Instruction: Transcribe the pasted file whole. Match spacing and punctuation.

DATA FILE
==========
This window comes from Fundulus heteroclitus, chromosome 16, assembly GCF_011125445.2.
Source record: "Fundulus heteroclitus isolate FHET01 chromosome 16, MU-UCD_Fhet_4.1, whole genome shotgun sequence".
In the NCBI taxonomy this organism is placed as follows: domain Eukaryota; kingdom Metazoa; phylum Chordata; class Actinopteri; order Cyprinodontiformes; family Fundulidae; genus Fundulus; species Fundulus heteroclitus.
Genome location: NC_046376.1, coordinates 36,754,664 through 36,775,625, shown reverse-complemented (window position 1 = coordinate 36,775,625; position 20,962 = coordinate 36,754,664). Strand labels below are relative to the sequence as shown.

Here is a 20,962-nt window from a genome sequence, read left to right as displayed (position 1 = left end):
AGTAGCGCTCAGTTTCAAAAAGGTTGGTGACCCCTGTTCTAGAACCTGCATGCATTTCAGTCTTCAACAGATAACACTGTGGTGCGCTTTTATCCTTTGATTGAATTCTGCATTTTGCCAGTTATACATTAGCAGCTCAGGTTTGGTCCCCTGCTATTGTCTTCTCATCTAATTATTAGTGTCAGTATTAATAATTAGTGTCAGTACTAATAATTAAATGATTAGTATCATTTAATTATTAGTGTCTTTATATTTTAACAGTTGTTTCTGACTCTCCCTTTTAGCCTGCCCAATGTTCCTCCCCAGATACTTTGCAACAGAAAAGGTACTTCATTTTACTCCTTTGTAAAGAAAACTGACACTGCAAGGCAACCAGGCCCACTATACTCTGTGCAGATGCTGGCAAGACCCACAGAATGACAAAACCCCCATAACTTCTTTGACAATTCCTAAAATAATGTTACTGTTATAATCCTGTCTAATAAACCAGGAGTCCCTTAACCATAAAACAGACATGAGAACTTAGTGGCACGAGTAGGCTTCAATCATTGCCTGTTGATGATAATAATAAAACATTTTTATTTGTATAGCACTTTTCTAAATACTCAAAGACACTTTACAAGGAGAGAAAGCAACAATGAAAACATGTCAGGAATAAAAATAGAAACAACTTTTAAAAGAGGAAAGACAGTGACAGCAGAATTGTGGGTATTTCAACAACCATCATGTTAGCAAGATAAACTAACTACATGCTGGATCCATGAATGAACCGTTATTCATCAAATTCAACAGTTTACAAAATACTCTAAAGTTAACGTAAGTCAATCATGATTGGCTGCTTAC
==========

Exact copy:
This window comes from Fundulus heteroclitus, chromosome 16, assembly GCF_011125445.2.
Source record: "Fundulus heteroclitus isolate FHET01 chromosome 16, MU-UCD_Fhet_4.1, whole genome shotgun sequence".
In the NCBI taxonomy this organism is placed as follows: domain Eukaryota; kingdom Metazoa; phylum Chordata; class Actinopteri; order Cyprinodontiformes; family Fundulidae; genus Fundulus; species Fundulus heteroclitus.
Genome location: NC_046376.1, coordinates 36,754,664 through 36,775,625, shown reverse-complemented (window position 1 = coordinate 36,775,625; position 20,962 = coordinate 36,754,664). Strand labels below are relative to the sequence as shown.

Here is a 20,962-nt window from a genome sequence, read left to right as displayed (position 1 = left end):
AGTAGCGCTCAGTTTCAAAAAGGTTGGTGACCCCTGTTCTAGAACCTGCATGCATTTCAGTCTTCAACAGATAACACTGTGGTGCGCTTTTATCCTTTGATTGAATTCTGCATTTTGCCAGTTATACATTAGCAGCTCAGGTTTGGTCCCCTGCTATTGTCTTCTCATCTAATTATTAGTGTCAGTATTAATAATTAGTGTCAGTACTAATAATTAAATGATTAGTATCATTTAATTATTAGTGTCTTTATATTTTAACAGTTGTTTCTGACTCTCCCTTTTAGCCTGCCCAATGTTCCTCCCCAGATACTTTGCAACAGAAAAGGTACTTCATTTTACTCCTTTGTAAAGAAAACTGACACTGCAAGGCAACCAGGCCCACTATACTCTGTGCAGATGCTGGCAAGACCCACAGAATGACAAAACCCCCATAACTTCTTTGACAATTCCTAAAATAATGTTACTGTTATAATCCTGTCTAATAAACCAGGAGTCCCTTAACCATAAAACAGACATGAGAACTTAGTGGCACGAGTAGGCTTCAATCATTGCCTGTTGATGATAATAATAAAACATTTTTATTTGTATAGCACTTTTCTAAATACTCAAAGACACTTTACAAGGAGAGAAAGCAACAATGAAAACATGTCAGGAATAAAAATAGAAACAACTTTTAAAAGAGGAAAGACAGTGACAGCAGAATTGTGGGTATTTCAACAACCATCATGTTAGCAAGATAAACTAACTACATGCTGGATCCATGAATGAACCGTTATTCATCAAATTCAACAGTTTACAAAATACTCTAAAGTTAACGTAAGTCAATCATGATTGGCTGCTTAC